Working for Higher Education: Advancing Black Women’s Rights in the 1850s

Peter H. Clark

Black and white image of Clark

Schomburg Center for Research in Black Culture, Manuscripts, Archives and Rare Books Division, The New York Public Library. “Peter H. Clark.” New York Public Library Digital Collections. Accessed December 6, 2016

Born in Cincinnati, Ohio, in 1829, Peter H. Clark was a remarkably prominent and respected Black activist throughout the last half of the nineteenth century.[1] As a writer, speaker, and delegate in numerous Colored Conventions, Clark took an interest in issues such as, education, suffrage, emigration, and abolition.

In the early 1850s, Clark began work as a schoolteacher in Ohio’s first “Colored” school system.[1,2] During this time, he became active in Black abolitionist circles and began to attend anti-slavery conventions. Clark served as a secretary at the 1853 Rochester National Convention, where the manual labor school was, once again, placed on the agenda.[3] Though Clark was one of the biggest proponents of African American education and firmly believed in mechanical labor as a necessary aim for African American youth, he did not trust the American Industrial College to succeed. Instead, he proposed that well-established Black mechanics unite in an “extensive co-partnership” and employ youth as apprentices. As for “head-learning,” he believed this matter should be left to “common schools.”[4]

In 1855, Clark began his own abolitionist newspaper titled the Herald of Freedom, focused on Ohio’s free Black population.[5] Though the paper was widely commended, the Herald discontinued after only a few months.[6] In the next year, Clark moved to New York after Frederick Douglass, a close associate, offered him the position of assistant editor of Frederick Douglass’ Paper.[7]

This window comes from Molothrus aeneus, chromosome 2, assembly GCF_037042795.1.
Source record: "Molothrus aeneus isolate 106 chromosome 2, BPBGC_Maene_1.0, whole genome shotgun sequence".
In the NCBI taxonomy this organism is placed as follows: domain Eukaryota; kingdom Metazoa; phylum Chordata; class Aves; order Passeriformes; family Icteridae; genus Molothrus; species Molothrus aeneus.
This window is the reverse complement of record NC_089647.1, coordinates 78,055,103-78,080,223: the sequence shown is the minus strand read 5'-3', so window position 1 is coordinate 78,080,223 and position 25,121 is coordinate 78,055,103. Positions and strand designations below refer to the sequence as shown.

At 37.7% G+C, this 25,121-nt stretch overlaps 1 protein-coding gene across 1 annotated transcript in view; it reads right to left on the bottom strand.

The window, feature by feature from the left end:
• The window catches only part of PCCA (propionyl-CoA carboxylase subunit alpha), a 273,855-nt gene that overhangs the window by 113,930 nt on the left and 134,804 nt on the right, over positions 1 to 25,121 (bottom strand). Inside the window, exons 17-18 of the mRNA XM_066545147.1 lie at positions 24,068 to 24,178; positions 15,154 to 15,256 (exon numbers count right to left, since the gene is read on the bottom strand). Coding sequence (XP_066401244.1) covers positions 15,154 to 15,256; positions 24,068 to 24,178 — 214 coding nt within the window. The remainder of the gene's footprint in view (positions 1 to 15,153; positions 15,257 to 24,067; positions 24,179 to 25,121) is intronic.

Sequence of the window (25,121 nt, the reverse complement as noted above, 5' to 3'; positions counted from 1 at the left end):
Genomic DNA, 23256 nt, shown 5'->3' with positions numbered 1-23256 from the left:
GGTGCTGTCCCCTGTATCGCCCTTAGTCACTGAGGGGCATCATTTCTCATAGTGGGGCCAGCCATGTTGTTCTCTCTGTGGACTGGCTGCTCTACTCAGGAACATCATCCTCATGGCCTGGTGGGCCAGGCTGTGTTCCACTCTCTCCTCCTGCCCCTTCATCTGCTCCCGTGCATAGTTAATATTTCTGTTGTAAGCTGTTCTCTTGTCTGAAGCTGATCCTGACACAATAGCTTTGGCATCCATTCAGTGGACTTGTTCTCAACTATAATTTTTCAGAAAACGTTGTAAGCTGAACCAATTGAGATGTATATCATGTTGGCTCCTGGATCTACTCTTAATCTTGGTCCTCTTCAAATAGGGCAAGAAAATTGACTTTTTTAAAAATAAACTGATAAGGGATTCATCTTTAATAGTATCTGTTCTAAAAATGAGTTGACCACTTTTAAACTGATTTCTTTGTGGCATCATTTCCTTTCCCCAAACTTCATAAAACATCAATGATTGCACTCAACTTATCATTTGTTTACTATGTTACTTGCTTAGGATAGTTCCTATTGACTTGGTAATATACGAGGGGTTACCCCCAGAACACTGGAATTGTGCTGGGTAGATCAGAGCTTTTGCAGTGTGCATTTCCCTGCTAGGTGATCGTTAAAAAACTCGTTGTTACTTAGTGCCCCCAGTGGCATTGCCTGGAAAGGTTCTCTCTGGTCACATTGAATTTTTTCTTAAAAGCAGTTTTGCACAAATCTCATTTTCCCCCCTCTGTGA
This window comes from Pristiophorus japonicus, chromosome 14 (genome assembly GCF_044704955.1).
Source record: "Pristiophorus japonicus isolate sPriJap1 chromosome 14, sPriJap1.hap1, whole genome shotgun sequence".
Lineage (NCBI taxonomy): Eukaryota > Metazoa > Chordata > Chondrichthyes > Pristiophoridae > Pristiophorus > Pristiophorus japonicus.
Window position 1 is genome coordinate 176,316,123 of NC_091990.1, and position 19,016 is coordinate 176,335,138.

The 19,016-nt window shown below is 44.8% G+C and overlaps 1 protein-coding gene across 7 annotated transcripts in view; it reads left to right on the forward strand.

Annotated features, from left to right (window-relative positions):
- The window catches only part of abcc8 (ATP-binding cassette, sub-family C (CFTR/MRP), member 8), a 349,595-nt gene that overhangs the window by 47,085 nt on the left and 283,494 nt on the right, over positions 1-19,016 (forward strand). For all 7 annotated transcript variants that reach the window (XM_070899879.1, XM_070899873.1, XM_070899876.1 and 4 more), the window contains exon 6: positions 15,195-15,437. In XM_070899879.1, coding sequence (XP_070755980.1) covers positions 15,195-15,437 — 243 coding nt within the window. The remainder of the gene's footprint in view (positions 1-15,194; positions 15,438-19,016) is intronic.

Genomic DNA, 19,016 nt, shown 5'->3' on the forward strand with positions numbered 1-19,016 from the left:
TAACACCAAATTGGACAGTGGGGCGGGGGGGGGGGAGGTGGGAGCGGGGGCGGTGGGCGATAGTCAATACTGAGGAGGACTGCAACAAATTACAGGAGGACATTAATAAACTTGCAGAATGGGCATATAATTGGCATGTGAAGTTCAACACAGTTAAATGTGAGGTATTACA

Clark soon moved back to Cincinnati to establish the city’s first Black high school and to focus on educational activism, leading Clark to serve as a “teacher, principal and superintendent of Black schools in Cincinnati” for over thirty years.[7,8] In 1884, following the proposal of a law to integrate schools, he became involved in the controversial issue of multi-racial schools. Though supportive of the concept, Clark opposed the law because of its failure to include Black teachers, as he believed the absence of African American educators would ultimately hinder the education of African American students.[9] Clark’s stance against integrated schools eventually resulted in his dismissal by Cincinnati’s all-white school board.[7] Clark then went on to serve in Alabama and Missouri school systems until his retirement in 1908.[10,11]

Clark continued his active involvement in state and national conventions, the Black press, and education reforms until his death in 1925.[12]


[1] 1860 United States Federal Census. Cincinnati Ward 6, Hamilton, Ohio: Operations, Inc., 2016.

[2] “Colored Schools Meeting of the Colored Population of Cincinnati,” Frederick Douglass’s Paper, August 25, 1853.

[3] Frederick Douglass’s Paper. “National Colored Convention.” Liberator. July 22, 1853.

[4] Communipaw, “Our Correspondence,” Frederick Douglass’s Paper, August 3, 1855.

[5] “The ‘HERALD OF FREEDOM’ is the name of an Anti-Slavery paper,” Provincial Freeman, June 23, 1855.

[6] “The Herald of Freedom and the Colored People of Ohio,” Provincial Freeman, November 3, 1855.

[7] Unitarian Universalist History & Heritage Society. “Peter H. Clark,” January 6, 2006.

[8] “Equal School of Facilities,” The Christian Recorder, May 5, 1887.

[9] “Peter H. Clark Speaks,” The Christian Recorder, April 17, 1884.

[10] “Notes on Education,” The Christian Recorder, September 22, 1887.

[11] Unitarian.

[12] 1860 United States Federal Census.


Written by Reilly Torres, History 213 taught by Sharla Fett, Occidental College, Spring 2016.

Edited by Simone Austin, University of Delaware.